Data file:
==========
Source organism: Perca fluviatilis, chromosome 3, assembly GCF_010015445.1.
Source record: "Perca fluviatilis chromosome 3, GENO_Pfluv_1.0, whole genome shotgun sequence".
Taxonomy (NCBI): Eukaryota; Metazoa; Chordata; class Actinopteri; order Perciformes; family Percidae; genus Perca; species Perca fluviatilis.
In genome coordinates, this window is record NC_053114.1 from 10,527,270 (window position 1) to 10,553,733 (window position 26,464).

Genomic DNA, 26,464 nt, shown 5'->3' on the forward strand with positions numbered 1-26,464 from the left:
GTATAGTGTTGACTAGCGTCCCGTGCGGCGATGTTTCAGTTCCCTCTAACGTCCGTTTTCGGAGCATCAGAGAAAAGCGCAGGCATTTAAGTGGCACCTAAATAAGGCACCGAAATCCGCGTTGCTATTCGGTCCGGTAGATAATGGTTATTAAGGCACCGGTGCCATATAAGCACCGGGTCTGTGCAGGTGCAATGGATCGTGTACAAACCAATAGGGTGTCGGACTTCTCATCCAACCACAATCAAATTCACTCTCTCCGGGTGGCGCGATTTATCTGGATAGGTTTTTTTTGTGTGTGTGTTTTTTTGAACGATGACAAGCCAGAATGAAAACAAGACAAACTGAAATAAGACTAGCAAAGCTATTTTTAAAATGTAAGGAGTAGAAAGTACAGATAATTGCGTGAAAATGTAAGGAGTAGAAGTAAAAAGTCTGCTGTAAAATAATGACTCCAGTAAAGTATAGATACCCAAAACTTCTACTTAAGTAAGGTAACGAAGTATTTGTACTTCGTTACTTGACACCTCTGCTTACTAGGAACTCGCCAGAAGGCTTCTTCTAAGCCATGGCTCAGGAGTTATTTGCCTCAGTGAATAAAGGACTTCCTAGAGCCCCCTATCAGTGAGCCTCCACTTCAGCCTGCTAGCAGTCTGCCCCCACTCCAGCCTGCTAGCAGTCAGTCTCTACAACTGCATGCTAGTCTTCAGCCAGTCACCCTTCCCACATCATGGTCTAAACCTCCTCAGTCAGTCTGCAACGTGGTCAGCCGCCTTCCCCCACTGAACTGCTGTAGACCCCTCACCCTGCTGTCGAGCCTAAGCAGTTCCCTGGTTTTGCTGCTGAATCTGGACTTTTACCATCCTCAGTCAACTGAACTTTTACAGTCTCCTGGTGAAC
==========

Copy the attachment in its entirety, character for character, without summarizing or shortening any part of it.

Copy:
Source organism: Perca fluviatilis, chromosome 3, assembly GCF_010015445.1.
Source record: "Perca fluviatilis chromosome 3, GENO_Pfluv_1.0, whole genome shotgun sequence".
Taxonomy (NCBI): Eukaryota; Metazoa; Chordata; class Actinopteri; order Perciformes; family Percidae; genus Perca; species Perca fluviatilis.
In genome coordinates, this window is record NC_053114.1 from 10,527,270 (window position 1) to 10,553,733 (window position 26,464).

Genomic DNA, 26,464 nt, shown 5'->3' on the forward strand with positions numbered 1-26,464 from the left:
GTATAGTGTTGACTAGCGTCCCGTGCGGCGATGTTTCAGTTCCCTCTAACGTCCGTTTTCGGAGCATCAGAGAAAAGCGCAGGCATTTAAGTGGCACCTAAATAAGGCACCGAAATCCGCGTTGCTATTCGGTCCGGTAGATAATGGTTATTAAGGCACCGGTGCCATATAAGCACCGGGTCTGTGCAGGTGCAATGGATCGTGTACAAACCAATAGGGTGTCGGACTTCTCATCCAACCACAATCAAATTCACTCTCTCCGGGTGGCGCGATTTATCTGGATAGGTTTTTTTTGTGTGTGTGTTTTTTTGAACGATGACAAGCCAGAATGAAAACAAGACAAACTGAAATAAGACTAGCAAAGCTATTTTTAAAATGTAAGGAGTAGAAAGTACAGATAATTGCGTGAAAATGTAAGGAGTAGAAGTAAAAAGTCTGCTGTAAAATAATGACTCCAGTAAAGTATAGATACCCAAAACTTCTACTTAAGTAAGGTAACGAAGTATTTGTACTTCGTTACTTGACACCTCTGCTTACTAGGAACTCGCCAGAAGGCTTCTTCTAAGCCATGGCTCAGGAGTTATTTGCCTCAGTGAATAAAGGACTTCCTAGAGCCCCCTATCAGTGAGCCTCCACTTCAGCCTGCTAGCAGTCTGCCCCCACTCCAGCCTGCTAGCAGTCAGTCTCTACAACTGCATGCTAGTCTTCAGCCAGTCACCCTTCCCACATCATGGTCTAAACCTCCTCAGTCAGTCTGCAACGTGGTCAGCCGCCTTCCCCCACTGAACTGCTGTAGACCCCTCACCCTGCTGTCGAGCCTAAGCAGTTCCCTGGTTTTGCTGCTGAATCTGGACTTTTACCATCCTCAGTCAACTGAACTTTTACAGTCTCCTGGTGAAC